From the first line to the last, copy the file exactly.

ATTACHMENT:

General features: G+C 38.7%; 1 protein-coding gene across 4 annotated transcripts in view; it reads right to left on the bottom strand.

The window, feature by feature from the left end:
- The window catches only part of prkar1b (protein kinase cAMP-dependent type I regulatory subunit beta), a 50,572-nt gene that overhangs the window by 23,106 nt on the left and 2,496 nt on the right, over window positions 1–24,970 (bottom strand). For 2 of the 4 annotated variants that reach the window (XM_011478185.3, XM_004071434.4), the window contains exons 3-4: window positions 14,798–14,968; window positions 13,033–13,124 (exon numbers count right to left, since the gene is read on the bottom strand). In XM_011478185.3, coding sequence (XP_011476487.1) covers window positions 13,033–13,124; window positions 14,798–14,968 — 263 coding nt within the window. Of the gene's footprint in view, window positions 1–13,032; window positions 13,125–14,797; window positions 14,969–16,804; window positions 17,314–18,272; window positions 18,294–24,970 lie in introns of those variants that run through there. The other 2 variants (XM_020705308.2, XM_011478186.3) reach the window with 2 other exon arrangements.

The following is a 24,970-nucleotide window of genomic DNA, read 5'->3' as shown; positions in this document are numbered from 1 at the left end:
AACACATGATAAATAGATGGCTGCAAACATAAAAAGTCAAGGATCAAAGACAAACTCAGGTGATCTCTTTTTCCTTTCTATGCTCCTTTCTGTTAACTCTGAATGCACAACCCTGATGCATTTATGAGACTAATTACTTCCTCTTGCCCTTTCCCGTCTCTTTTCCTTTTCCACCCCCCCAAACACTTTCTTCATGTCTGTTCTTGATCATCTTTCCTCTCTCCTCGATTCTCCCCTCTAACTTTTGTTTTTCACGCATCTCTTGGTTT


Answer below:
General features: G+C 38.7%; 1 protein-coding gene across 4 annotated transcripts in view; it reads right to left on the bottom strand.

The window, feature by feature from the left end:
- The window catches only part of prkar1b (protein kinase cAMP-dependent type I regulatory subunit beta), a 50,572-nt gene that overhangs the window by 23,106 nt on the left and 2,496 nt on the right, over window positions 1–24,970 (bottom strand). For 2 of the 4 annotated variants that reach the window (XM_011478185.3, XM_004071434.4), the window contains exons 3-4: window positions 14,798–14,968; window positions 13,033–13,124 (exon numbers count right to left, since the gene is read on the bottom strand). In XM_011478185.3, coding sequence (XP_011476487.1) covers window positions 13,033–13,124; window positions 14,798–14,968 — 263 coding nt within the window. Of the gene's footprint in view, window positions 1–13,032; window positions 13,125–14,797; window positions 14,969–16,804; window positions 17,314–18,272; window positions 18,294–24,970 lie in introns of those variants that run through there. The other 2 variants (XM_020705308.2, XM_011478186.3) reach the window with 2 other exon arrangements.

The following is a 24,970-nucleotide window of genomic DNA, read 5'->3' as shown; positions in this document are numbered from 1 at the left end:
AACACATGATAAATAGATGGCTGCAAACATAAAAAGTCAAGGATCAAAGACAAACTCAGGTGATCTCTTTTTCCTTTCTATGCTCCTTTCTGTTAACTCTGAATGCACAACCCTGATGCATTTATGAGACTAATTACTTCCTCTTGCCCTTTCCCGTCTCTTTTCCTTTTCCACCCCCCCAAACACTTTCTTCATGTCTGTTCTTGATCATCTTTCCTCTCTCCTCGATTCTCCCCTCTAACTTTTGTTTTTCACGCATCTCTTGGTTT